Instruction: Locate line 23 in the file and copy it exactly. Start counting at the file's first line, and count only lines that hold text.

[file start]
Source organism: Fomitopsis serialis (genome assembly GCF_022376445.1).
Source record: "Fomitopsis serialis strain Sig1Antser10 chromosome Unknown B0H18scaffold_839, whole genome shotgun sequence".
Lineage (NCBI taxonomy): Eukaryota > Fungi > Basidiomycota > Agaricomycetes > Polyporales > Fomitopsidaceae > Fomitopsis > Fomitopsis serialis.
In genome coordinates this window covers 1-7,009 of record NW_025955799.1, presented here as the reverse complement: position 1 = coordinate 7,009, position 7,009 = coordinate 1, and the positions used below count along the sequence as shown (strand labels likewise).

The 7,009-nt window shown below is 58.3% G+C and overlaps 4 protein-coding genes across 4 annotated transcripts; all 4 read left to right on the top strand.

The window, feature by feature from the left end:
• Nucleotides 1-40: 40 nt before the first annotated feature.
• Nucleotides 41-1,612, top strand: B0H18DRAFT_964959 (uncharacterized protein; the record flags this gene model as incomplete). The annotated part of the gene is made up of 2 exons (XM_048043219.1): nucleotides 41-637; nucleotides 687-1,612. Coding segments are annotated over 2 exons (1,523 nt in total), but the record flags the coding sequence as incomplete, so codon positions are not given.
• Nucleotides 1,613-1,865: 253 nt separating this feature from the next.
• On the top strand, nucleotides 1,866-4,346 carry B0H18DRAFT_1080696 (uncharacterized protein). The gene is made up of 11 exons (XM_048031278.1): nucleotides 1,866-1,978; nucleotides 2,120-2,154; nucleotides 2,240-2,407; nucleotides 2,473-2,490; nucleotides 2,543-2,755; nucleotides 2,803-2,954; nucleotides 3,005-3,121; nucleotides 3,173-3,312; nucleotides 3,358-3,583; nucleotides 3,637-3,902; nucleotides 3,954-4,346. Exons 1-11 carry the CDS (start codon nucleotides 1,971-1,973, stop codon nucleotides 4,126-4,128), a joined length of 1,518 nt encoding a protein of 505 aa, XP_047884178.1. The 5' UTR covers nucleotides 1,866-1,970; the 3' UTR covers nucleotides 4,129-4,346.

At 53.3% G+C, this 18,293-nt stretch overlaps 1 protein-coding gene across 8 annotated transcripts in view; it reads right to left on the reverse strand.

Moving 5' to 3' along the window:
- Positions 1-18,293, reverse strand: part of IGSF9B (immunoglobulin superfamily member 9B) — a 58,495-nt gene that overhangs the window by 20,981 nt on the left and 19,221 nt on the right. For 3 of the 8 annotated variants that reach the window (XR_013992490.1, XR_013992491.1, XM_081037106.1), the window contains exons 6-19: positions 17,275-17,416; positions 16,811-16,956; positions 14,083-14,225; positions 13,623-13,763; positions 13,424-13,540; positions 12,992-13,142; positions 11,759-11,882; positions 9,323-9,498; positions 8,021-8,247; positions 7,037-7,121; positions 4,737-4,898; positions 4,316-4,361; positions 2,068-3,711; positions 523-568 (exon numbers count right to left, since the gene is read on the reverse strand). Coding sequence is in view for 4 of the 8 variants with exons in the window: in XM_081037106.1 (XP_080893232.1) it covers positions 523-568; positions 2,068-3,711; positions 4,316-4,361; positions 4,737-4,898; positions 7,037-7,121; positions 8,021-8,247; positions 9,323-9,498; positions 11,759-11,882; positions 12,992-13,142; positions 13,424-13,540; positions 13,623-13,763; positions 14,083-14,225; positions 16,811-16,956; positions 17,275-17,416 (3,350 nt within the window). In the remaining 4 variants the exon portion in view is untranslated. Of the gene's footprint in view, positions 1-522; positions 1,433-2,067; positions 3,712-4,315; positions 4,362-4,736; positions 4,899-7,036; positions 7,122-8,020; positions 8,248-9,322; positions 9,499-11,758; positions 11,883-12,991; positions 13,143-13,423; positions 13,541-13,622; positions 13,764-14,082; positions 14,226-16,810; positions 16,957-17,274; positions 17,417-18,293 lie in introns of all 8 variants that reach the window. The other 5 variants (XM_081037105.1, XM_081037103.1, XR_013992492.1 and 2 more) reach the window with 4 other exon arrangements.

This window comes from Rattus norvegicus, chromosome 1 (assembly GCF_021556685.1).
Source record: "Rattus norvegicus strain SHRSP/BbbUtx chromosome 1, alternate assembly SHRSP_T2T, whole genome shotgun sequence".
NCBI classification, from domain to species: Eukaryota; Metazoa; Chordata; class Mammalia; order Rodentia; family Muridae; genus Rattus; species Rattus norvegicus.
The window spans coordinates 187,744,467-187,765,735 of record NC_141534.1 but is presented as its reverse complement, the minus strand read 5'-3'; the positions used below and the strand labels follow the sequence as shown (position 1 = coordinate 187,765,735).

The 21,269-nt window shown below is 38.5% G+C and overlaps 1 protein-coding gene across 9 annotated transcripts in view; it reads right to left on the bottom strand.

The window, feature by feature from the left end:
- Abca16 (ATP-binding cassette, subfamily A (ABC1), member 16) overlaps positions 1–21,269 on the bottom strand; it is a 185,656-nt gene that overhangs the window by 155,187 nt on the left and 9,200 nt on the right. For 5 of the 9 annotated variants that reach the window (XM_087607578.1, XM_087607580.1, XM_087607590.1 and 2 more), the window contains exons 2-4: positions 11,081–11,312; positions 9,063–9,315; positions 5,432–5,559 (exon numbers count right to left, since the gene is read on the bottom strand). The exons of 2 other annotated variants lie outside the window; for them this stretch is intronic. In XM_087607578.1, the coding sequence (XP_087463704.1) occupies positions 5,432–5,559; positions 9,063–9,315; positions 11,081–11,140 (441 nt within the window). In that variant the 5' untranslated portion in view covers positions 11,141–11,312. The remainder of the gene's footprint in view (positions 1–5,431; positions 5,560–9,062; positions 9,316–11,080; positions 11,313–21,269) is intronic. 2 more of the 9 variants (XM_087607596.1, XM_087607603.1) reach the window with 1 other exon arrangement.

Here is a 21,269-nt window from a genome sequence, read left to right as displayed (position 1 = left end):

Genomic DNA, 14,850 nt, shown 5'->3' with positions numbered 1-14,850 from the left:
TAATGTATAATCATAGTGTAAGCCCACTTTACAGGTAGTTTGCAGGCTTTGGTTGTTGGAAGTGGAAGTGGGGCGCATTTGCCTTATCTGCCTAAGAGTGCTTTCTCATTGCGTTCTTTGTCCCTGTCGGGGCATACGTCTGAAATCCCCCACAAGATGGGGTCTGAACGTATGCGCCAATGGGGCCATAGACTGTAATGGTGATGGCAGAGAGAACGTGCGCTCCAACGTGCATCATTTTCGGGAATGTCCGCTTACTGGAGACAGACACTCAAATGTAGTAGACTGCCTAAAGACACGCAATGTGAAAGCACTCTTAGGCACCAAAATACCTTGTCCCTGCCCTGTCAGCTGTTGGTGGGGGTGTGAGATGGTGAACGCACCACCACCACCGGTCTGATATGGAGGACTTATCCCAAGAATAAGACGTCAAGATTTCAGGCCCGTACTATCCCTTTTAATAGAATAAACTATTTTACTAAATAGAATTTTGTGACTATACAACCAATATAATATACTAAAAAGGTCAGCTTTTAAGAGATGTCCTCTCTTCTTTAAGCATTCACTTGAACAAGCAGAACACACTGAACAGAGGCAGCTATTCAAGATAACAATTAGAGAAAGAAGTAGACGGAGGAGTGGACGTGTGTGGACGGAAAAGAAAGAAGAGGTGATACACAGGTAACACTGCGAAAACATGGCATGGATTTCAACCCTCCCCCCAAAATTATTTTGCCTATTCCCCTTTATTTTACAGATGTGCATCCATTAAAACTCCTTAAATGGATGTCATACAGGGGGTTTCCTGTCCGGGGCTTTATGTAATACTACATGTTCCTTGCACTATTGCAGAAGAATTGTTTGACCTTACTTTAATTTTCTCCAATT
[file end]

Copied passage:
TAATGTATAATCATAGTGTAAGCCCACTTTACAGGTAGTTTGCAGGCTTTGGTTGTTGGAAGTGGAAGTGGGGCGCATTTGCCTTATCTGCCTAAGAGTGCTTTCTCATTGCGTTCTTTGTCCCTGTCGGGGCATACGTCTGAAATCCCCCACAAGATGGGGTCTGAACGTATGCGCCAATGGGGCCATAGACTGTAATGGTGATGGCAGAGAGAACGTGCGCTCCAACGTGCATCATTTTCGGGAATGTCCGCTTACTGGAGACAGACACTCAAATGTAGTAGACTGCCTAAAGACACGCAATGTGAAAGCACTCTTAGGCACCAAAATACCTTGTCCCTGCCCTGTCAGCTGTTGGTGGGGGTGTGAGATGGTGAACGCACCACCACCACCGGTCTGATATGGAGGACTTATCCCAAGAATAAGACGTCAAGATTTCAGGCCCGTACTATCCCTTTTAATAGAATAAACTATTTTACTAAATAGAATTTTGTGACTATACAACCAATATAATATACTAAAAAGGTCAGCTTTTAAGAGATGTCCTCTCTTCTTTAAGCATTCACTTGAACAAGCAGAACACACTGAACAGAGGCAGCTATTCAAGATAACAATTAGAGAAAGAAGTAGACGGAGGAGTGGACGTGTGTGGACGGAAAAGAAAGAAGAGGTGATACACAGGTAACACTGCGAAAACATGGCATGGATTTCAACCCTCCCCCCAAAATTATTTTGCCTATTCCCCTTTATTTTACAGATGTGCATCCATTAAAACTCCTTAAATGGATGTCATACAGGGGGTTTCCTGTCCGGGGCTTTATGTAATACTACATGTTCCTTGCACTATTGCAGAAGAATTGTTTGACCTTACTTTAATTTTCTCCAATT